DALLAS (TheStreet) -- After 84 years of operating in New York, American Airlines (AMR) is not backing down in the face of dramatic expansion by its competitors.

"It's a major issue for us to protect our turf here," said Art Torno, a 31-year American veteran who took over as vice president for New York in March. A big advantage for American, Torno said, is the $1.3 billion terminal the carrier

opened at Kennedy Airport in 2007. "That terminal is the place to be, one of the finest in the country," he said. "It's modern, state of the art and roomy."

American Airlines aircraft at John F. Kennedy International Airport.

Now American is trying to squeeze more synergies out of the terminal. (Kennedy is among the few airports where terminals can be dedicated to a single airline.) For instance, it will move in more alliance partners now that regulators have approved a trans-Atlantic joint venture and may soon approve a trans-Pacific joint venture as well. American also wants to boost its level of cooperation with

JetBlue

(JBLU) - Get Report

, Kennedy's largest domestic carrier, to enhance the feed to its international flights.

One thing American cannot afford to do is stand still, because competitors are ramping up dramatically in New York.

Delta

(DAL) - Get Report

, already growing in New York, said last week it will spend $1.2 billion to

upgrade its terminal at Kennedy.

Meanwhile,

United

(UAUA)

awaits regulatory approval for a

planned merger with

Continental

(CAL) - Get Report

. Perhaps the biggest single prize in the merger is Continental's Newark hub, which will become the New York gateway for the world's biggest airline.

The Newark hub means that "Continental is in the driver's seat" in New York, said Stifel Nicolaus analyst Hunter Keay.

But the region is too important for any Big Three airline to step back. "No one has retreated," said consultant George Hamlin. At LaGuardia,

US Airways

(LCC)

sought to tactically pull back by trading slots to Delta in exchange for slots at Washington Reagan National, but regulators blocked that deal.

Kennedy is the epicenter because three of New York's four principal airlines operate hubs there. In March,

American signed a deal with JetBlue that included an interline agreement and some slot trades. Now efforts are underway to expand on that. For instance, as

TheStreet

reported previously,

American and JetBlue are talking about a code share, an extremely close cooperative agreement in which carriers can write tickets on one another's flights.

Unfortunately, the lack of a shared terminal means 90-minute connect times between flights, when an hour or less is typical for dual-airline connects. At Kennedy, connecting passengers must take a bus between terminals and pass through security a second time. But Torno said American and JetBlue envision a bus that would keep connecting passengers on the sterile side of security, reducing the connect time to 60 minutes. Conceivably, the bus will begin running whenever the code share starts, but the two carriers are not rushing to expand the agreement. "We're taking baby steps to make sure what we are doing makes sense," Torno said.

As far as American's partners in the Oneworld alliance, they too could be housed in American's terminal. Currently, partners including

AirBerlin

,

Finnair

and Malev are occupants. "We would like to see a facility that is the Oneworld New York gateway," Torno said. "We're in deep negotiations with British Airways to come in,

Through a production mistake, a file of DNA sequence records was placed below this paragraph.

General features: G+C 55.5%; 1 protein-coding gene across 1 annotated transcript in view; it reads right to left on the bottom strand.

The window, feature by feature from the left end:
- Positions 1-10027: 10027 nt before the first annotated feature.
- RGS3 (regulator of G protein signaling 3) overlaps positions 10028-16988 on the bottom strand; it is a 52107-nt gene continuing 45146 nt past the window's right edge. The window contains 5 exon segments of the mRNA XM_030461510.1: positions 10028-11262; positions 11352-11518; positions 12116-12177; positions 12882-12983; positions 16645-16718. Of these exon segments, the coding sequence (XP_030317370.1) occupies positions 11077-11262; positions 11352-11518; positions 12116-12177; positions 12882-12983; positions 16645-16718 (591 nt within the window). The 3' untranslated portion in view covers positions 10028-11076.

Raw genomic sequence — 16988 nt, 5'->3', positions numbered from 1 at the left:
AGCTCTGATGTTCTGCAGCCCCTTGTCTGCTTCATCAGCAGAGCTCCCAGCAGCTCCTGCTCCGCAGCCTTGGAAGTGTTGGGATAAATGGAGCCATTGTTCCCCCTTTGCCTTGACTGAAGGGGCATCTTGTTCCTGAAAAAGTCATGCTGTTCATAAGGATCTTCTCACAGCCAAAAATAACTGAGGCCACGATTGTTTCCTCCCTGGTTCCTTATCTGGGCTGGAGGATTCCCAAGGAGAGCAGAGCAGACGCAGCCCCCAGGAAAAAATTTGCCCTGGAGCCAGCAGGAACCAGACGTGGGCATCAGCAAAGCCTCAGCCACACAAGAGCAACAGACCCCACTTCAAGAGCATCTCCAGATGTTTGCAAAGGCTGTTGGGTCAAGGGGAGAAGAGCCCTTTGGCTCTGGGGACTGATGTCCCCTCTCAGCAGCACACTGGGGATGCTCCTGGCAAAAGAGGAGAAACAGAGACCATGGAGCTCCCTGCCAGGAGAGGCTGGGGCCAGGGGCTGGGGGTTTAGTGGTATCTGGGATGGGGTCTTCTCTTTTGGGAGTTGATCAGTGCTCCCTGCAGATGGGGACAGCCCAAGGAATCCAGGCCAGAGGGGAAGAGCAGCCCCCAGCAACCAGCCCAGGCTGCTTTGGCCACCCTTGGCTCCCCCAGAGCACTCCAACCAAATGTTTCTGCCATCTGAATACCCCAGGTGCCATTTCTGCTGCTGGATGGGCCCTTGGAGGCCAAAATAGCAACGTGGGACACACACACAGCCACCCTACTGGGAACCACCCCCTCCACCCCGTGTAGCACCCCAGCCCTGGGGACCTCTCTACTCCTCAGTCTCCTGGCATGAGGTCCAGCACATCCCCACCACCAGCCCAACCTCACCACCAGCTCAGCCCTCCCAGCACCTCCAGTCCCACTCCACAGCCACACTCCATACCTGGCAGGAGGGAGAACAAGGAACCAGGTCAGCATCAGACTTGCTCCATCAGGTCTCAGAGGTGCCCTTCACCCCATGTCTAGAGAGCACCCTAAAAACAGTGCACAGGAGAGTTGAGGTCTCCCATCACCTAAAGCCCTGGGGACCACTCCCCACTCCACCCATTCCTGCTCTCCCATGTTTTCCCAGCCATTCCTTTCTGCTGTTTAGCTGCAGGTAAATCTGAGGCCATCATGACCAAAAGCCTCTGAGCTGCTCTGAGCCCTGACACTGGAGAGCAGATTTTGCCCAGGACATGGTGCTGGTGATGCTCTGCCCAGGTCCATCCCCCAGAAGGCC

although we're not close to finalizing them."

Iberia

could also be an occupant, as could

Japan Air Lines

, assuming an application for trans-Pacific joint immunity is approved.

Similarly, American's joint venture partners are moving to house their sales teams in a single midtown office building. "We will co-locate in one office, with fully-integrated sales forces working side by side." Torno said. "When we go to negotiate a deal, we will go in together."

As for LaGuardia, the close-in New York airport, American ranks second to Delta. In 2009, according to figures compiled for

TheStreet

by OAG Consulting, the combined passenger total for Delta, Northwest and regional affiliates was about 6 million passengers. American and

American Eagle

carried 4.7 million passengers. Third-place US Airways and regional affiliates carried 4.2 million passengers.

November schedules show that Delta will provide 33% of LaGuardia capacity, while American will provide 20% and US Airways will provide 19%, said OAG. American has been building its LaGuardia schedule, adding American Eagle flights to Minneapolis, Atlanta, Raleigh-Durham and Charlotte on CRJ-700 regional jets that have first class cabins, as well as increased mainline service to Miami and Chicago.

Despite all the improvements, Avondale Partners analyst Bob McAdoo said he views American as New York's no. 4 carrier. The Kennedy terminal is spacious and imposing, but American doesn't utilize it sufficiently -- which is why alliance partners are being welcomed with open arms.

Additionally, he said, American has not sought to provide the type of classic hub that Delta has. While Delta has 876 weekly departures from Kennedy, not only to major cities but also to Akron, Burlington, Vt., and Indianapolis, American has just 426. "I look at the number of cities one guy brings to town versus another, the number of possible connections," McAdoo said. "It's one thing to say 'New York to London Heathrow is wonderful' and 'I have some good markets.' It's another to say, 'I have a hub.'"

Torno said the American strategy in New York, as elsewhere, is to serve the best, most profitable routes, such as Heathrow and Los Angeles and Chicago, and, in January, Tokyo Haneda as well as Tokyo Narita.

"We may not be the biggest in New York," he said. "But we are big where it counts."

-- Written by Ted Reed in Charlotte, N.C.